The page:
Welcome to my series of articles on the chess aesthetics and culture in the Netflix seven episode miniseries, The Queens Gambit. I will also share some of my own perspectives on the world of chess the show has prompted.
I’d recommend seeing the series before reading. I’m not always going to have spoilers, but I’d say, watch it without my judgments, then come back to see what I was struck by.
For the most part, don’t expect me to cover the very well done on-board technicals, this is covered well elsewhere.
In every way, this series pays a lot of attention to detail and shines for that.
When you start watching a show for the third time, one thing you start to really notice is the chess aesthetic throughout with the sets and costumes.
The show opens with a preview forward, 1967 Paris.
The adult version of Elizabeth (Beth) Harmon (Anya Taylor-Joy) appears at the chess board wearing a white dress with a black collar and the dress includes a bow with hints of black.
These costuming choices are no accident.
Other things of importance get the black and white treatment as well.
The benzodiazepines are green and white, common colours found on cheap vinyl tournament chess boards, a perfect metaphor for the orphanage’s cheap trick in behavior control.
In the second episode there is background dialog where Beth’s brown shoes with brown laces are made fun of, and we get a shot of the shoes that are trending at Beth’s high school, all of them with the same black and white design.
Beth and her adoptive mother go for shopping the first time and end up pairing a black dress with her white shirt. It’s a black and white bus that gets them there.
When we meet Townes on day one of the Kentucky State Championship, he’s wearing a white shirt, no jacket, dark pants and a black tie.
Day 2, where he is facing harder games, Townes brings the seriousness of a suit jacket. Yet, the contrast of a white shirt is avoided, instead his shirt has some colour and subtle plaid/checkerboard pattern. This is fitting as he he as become more familiar and comfortable to both Beth and us by day two.
(As an aside, it was nice the see the jacket come off during his end game, something I’ve personally done to keep my arms limber and ready for a time scramble)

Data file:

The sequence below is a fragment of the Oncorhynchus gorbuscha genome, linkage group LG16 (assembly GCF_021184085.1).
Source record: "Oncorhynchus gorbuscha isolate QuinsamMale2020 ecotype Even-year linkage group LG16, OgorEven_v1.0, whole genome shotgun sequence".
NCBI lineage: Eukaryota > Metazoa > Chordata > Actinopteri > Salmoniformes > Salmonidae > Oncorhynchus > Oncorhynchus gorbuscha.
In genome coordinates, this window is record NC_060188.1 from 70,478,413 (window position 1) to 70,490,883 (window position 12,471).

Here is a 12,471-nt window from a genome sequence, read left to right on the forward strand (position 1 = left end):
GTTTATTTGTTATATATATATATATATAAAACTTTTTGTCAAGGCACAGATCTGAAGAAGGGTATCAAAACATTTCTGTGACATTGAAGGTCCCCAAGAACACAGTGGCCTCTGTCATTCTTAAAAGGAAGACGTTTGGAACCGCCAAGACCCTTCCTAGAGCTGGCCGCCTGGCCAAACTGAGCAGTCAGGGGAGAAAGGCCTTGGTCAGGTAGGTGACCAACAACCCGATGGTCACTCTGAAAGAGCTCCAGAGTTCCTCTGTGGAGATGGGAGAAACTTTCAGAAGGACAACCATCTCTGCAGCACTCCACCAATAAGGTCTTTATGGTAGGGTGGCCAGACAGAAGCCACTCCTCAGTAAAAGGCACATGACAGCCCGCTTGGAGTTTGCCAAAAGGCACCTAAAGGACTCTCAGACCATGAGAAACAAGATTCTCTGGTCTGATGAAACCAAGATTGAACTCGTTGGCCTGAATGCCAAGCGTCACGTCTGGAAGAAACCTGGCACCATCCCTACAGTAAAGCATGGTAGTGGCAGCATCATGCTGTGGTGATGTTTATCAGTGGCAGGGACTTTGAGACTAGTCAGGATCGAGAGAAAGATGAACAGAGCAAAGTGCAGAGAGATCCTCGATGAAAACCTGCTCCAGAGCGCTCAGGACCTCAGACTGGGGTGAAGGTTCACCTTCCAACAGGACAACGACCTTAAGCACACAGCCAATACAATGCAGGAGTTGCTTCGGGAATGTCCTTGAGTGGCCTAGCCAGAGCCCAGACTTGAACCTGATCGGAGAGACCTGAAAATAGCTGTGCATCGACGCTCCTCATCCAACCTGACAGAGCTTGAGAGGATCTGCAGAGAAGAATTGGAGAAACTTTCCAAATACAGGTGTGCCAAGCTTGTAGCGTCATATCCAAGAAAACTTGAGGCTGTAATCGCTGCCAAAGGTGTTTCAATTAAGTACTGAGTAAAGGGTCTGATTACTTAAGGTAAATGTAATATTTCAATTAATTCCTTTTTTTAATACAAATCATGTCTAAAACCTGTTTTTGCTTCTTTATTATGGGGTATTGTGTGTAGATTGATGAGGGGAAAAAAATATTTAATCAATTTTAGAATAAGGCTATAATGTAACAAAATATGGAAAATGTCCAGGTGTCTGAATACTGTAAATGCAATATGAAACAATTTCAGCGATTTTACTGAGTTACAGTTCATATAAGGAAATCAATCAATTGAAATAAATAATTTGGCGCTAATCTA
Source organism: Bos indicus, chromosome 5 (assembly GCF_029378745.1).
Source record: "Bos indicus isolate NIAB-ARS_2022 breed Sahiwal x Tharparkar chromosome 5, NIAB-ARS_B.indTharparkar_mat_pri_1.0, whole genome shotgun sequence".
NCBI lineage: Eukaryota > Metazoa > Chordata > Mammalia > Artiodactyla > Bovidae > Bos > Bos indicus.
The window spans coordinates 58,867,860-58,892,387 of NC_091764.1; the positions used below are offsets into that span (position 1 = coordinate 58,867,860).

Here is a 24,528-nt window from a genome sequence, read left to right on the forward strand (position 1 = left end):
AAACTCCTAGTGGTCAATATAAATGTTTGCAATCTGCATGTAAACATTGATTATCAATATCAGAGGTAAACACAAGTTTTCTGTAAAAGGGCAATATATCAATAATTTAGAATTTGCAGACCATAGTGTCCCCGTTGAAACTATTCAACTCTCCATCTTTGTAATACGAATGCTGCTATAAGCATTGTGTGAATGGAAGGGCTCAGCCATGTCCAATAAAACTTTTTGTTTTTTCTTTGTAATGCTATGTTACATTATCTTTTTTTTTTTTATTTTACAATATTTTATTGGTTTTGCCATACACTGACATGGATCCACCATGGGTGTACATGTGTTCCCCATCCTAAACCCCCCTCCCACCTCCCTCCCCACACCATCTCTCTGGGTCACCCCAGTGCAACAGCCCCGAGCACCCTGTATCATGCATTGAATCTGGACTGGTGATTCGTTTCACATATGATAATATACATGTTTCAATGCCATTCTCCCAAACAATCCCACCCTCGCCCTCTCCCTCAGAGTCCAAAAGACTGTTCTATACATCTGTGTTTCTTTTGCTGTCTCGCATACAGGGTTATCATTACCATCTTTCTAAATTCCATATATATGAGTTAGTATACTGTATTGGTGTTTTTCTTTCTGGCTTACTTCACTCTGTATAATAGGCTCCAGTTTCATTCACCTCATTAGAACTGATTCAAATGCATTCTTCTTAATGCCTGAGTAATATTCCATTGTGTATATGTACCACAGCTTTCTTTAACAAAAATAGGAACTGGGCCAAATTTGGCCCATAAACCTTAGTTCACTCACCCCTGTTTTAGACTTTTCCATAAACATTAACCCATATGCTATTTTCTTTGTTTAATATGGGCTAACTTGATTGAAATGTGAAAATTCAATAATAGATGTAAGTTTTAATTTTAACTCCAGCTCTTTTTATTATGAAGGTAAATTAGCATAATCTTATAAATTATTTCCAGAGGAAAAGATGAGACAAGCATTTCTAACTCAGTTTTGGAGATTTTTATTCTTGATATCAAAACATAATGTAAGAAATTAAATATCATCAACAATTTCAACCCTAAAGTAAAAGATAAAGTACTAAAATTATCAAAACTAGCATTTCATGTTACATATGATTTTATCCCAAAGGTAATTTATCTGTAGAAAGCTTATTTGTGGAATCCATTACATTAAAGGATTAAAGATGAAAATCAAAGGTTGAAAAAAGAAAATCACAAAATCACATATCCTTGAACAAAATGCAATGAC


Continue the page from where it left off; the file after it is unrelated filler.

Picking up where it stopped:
We see this in several other places, and I assume the intention is draw our eyes to characters and settings, but in less striking ways. The plaid people and places are softer.
Starting with Beth, she has a checkered orphanage blanket and an orphanage supplied dress pattern worn at some point.
She yearns for two of the dresses in the department store that are not on sale, one with striking black and white contrasts and the other with a checkered pattern which seems to be her favorite.
Charles Levy, the high school simul board #1 stands out from the others with his flannel shirt. The teacher’s chair rocks this same aesthetic.
Returning to the second episode, Annette Parker, Beth’s first tournament pairing and day two bathroom angel has a skirt patterned this way too.
Long before Beth has the chance to redecorate her adoptive parents house, there’s already a checker pattern in the wallpaper.
Even the janitor’s chess dungeon basement has tiled walls going on.
These are all very interesting, but I’m saving for last the following appearance of the plaid from the first episode: a fence separates the orphanage from some other institution, perhaps a high school or middle school. Beth, age 9 stares at an older boy over the fence and he waves back. Does she perhaps notice him because of his checkered jacket?
We return to the boy outside during a montage sequence where Beth is upping her game and also showing a curiosity about male anatomy. On his second appearance, the boy is having an animated conversation and smoke with a girl his age. This is all a set up for the third appearance, the boy and the other girl are kissing passionately and Beth is disappointed.
Forgive the stretched analogy, but this is like a bad game of chess, an okay opening, bad signs in the mid game, and devastation in the end game.
The writers may not have intended to land a 3 phase analogy, but the function of these scenes is clear: as Beth’s chess obsession grows we see there are other sides to her, including the infatuations and disappointment experienced by most children.
In this way, the show establishes from the 1st episode that Beth is going to be more multidimensional character than just a chess prodigy and substance abuser. She is attracted to boys and men, able to have her heart broken, concerned with her appearance and surrounded by a chess aesthetic.
— Mark Jenkins